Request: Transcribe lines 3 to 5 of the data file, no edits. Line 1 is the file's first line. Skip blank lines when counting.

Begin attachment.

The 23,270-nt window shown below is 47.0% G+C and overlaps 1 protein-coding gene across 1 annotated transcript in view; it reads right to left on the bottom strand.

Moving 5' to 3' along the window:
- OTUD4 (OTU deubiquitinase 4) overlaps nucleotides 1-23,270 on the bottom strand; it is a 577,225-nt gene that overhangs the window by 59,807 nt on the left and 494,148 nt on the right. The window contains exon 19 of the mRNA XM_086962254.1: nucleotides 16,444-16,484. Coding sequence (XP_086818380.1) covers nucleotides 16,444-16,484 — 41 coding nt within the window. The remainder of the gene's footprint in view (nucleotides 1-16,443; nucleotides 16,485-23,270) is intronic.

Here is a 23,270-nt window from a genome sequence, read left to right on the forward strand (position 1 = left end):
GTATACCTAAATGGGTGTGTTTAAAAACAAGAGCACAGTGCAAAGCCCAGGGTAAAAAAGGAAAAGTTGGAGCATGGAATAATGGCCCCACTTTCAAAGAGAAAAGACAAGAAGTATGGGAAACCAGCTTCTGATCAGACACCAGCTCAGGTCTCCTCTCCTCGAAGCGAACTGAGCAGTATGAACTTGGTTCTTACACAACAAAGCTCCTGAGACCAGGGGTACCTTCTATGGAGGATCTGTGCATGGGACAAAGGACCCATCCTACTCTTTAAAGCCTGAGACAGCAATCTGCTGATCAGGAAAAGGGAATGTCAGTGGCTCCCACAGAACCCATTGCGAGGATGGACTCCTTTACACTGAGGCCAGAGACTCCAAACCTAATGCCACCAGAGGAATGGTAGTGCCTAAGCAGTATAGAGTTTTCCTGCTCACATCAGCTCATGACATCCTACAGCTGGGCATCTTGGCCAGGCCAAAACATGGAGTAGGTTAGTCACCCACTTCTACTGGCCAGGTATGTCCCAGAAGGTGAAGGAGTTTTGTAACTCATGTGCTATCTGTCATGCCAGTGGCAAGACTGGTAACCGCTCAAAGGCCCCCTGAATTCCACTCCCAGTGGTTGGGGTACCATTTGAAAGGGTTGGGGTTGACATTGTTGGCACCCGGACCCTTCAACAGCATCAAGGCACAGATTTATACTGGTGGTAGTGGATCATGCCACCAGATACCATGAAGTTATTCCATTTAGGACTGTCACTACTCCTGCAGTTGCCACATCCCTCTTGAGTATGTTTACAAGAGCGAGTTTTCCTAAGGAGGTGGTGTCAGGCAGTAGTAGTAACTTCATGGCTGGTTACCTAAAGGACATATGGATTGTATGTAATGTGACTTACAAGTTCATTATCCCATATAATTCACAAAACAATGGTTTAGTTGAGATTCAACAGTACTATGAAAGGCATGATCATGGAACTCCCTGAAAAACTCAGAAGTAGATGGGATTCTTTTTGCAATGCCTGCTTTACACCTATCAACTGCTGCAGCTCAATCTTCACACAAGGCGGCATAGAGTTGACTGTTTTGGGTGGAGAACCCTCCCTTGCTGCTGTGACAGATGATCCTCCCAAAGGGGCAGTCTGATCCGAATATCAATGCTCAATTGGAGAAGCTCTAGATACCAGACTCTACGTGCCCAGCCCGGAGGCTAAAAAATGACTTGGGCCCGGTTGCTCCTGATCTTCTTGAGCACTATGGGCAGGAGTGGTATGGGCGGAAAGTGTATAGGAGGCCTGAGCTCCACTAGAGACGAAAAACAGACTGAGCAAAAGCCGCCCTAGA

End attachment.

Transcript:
- OTUD4 (OTU deubiquitinase 4) overlaps nucleotides 1-23,270 on the bottom strand; it is a 577,225-nt gene that overhangs the window by 59,807 nt on the left and 494,148 nt on the right. The window contains exon 19 of the mRNA XM_086962254.1: nucleotides 16,444-16,484. Coding sequence (XP_086818380.1) covers nucleotides 16,444-16,484 — 41 coding nt within the window. The remainder of the gene's footprint in view (nucleotides 1-16,443; nucleotides 16,485-23,270) is intronic.

Here is a 23,270-nt window from a genome sequence, read left to right on the forward strand (position 1 = left end):
GTATACCTAAATGGGTGTGTTTAAAAACAAGAGCACAGTGCAAAGCCCAGGGTAAAAAAGGAAAAGTTGGAGCATGGAATAATGGCCCCACTTTCAAAGAGAAAAGACAAGAAGTATGGGAAACCAGCTTCTGATCAGACACCAGCTCAGGTCTCCTCTCCTCGAAGCGAACTGAGCAGTATGAACTTGGTTCTTACACAACAAAGCTCCTGAGACCAGGGGTACCTTCTATGGAGGATCTGTGCATGGGACAAAGGACCCATCCTACTCTTTAAAGCCTGAGACAGCAATCTGCTGATCAGGAAAAGGGAATGTCAGTGGCTCCCACAGAACCCATTGCGAGGATGGACTCCTTTACACTGAGGCCAGAGACTCCAAACCTAATGCCACCAGAGGAATGGTAGTGCCTAAGCAGTATAGAGTTTTCCTGCTCACATCAGCTCATGACATCCTACAGCTGGGCATCTTGGCCAGGCCAAAACATGGAGTAGGTTAGTCACCCACTTCTACTGGCCAGGTATGTCCCAGAAGGTGAAGGAGTTTTGTAACTCATGTGCTATCTGTCATGCCAGTGGCAAGACTGGTAACCGCTCAAAGGCCCCCTGAATTCCACTCCCAGTGGTTGGGGTACCATTTGAAAGGGTTGGGGTTGACATTGTTGGCACCCGGACCCTTCAACAGCATCAAGGCACAGATTTATACTGGTGGTAGTGGATCATGCCACCAGATACCATGAAGTTATTCCATTTAGGACTGTCACTACTCCTGCAGTTGCCACATCCCTCTTGAGTATGTTTACAAGAGCGAGTTTTCCTAAGGAGGTGGTGTCAGGCAGTAGTAGTAACTTCATGGCTGGTTACCTAAAGGACATATGGATTGTATGTAATGTGACTTACAAGTTCATTATCCCATATAATTCACAAAACAATGGTTTAGTTGAGATTCAACAGTACTATGAAAGGCATGATCATGGAACTCCCTGAAAAACTCAGAAGTAGATGGGATTCTTTTTGCAATGCCTGCTTTACACCTATCAACTGCTGCAGCTCAATCTTCACACAAGGCGGCATAGAGTTGACTGTTTTGGGTGGAGAACCCTCCCTTGCTGCTGTGACAGATGATCCTCCCAAAGGGGCAGTCTGATCCGAATATCAATGCTCAATTGGAGAAGCTCTAGATACCAGACTCTACGTGCCCAGCCCGGAGGCTAAAAAATGACTTGGGCCCGGTTGCTCCTGATCTTCTTGAGCACTATGGGCAGGAGTGGTATGGGCGGAAAGTGTATAGGAGGCCTGAGCTCCACTAGAGACGAAAAACAGACTGAGCAAAAGCCGCCCTAGA